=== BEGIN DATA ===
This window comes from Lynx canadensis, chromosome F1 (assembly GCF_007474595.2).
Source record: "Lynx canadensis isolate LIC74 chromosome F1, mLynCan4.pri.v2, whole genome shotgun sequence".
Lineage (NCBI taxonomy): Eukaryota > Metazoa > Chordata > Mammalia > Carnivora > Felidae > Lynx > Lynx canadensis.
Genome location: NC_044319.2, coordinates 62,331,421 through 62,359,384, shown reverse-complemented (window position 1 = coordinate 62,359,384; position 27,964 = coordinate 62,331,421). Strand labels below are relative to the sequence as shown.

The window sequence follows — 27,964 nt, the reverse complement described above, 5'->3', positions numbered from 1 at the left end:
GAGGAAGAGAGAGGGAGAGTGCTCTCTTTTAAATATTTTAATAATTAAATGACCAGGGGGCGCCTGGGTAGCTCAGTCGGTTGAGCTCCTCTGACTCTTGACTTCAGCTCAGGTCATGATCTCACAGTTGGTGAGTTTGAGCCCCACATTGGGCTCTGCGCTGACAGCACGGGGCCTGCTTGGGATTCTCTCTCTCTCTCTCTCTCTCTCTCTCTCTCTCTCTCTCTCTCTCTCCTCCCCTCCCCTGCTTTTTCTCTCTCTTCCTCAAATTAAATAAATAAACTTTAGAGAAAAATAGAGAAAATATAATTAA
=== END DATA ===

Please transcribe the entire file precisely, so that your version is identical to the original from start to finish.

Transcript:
This window comes from Lynx canadensis, chromosome F1 (assembly GCF_007474595.2).
Source record: "Lynx canadensis isolate LIC74 chromosome F1, mLynCan4.pri.v2, whole genome shotgun sequence".
Lineage (NCBI taxonomy): Eukaryota > Metazoa > Chordata > Mammalia > Carnivora > Felidae > Lynx > Lynx canadensis.
Genome location: NC_044319.2, coordinates 62,331,421 through 62,359,384, shown reverse-complemented (window position 1 = coordinate 62,359,384; position 27,964 = coordinate 62,331,421). Strand labels below are relative to the sequence as shown.

The window sequence follows — 27,964 nt, the reverse complement described above, 5'->3', positions numbered from 1 at the left end:
GAGGAAGAGAGAGGGAGAGTGCTCTCTTTTAAATATTTTAATAATTAAATGACCAGGGGGCGCCTGGGTAGCTCAGTCGGTTGAGCTCCTCTGACTCTTGACTTCAGCTCAGGTCATGATCTCACAGTTGGTGAGTTTGAGCCCCACATTGGGCTCTGCGCTGACAGCACGGGGCCTGCTTGGGATTCTCTCTCTCTCTCTCTCTCTCTCTCTCTCTCTCTCTCTCTCTCTCTCCTCCCCTCCCCTGCTTTTTCTCTCTCTTCCTCAAATTAAATAAATAAACTTTAGAGAAAAATAGAGAAAATATAATTAA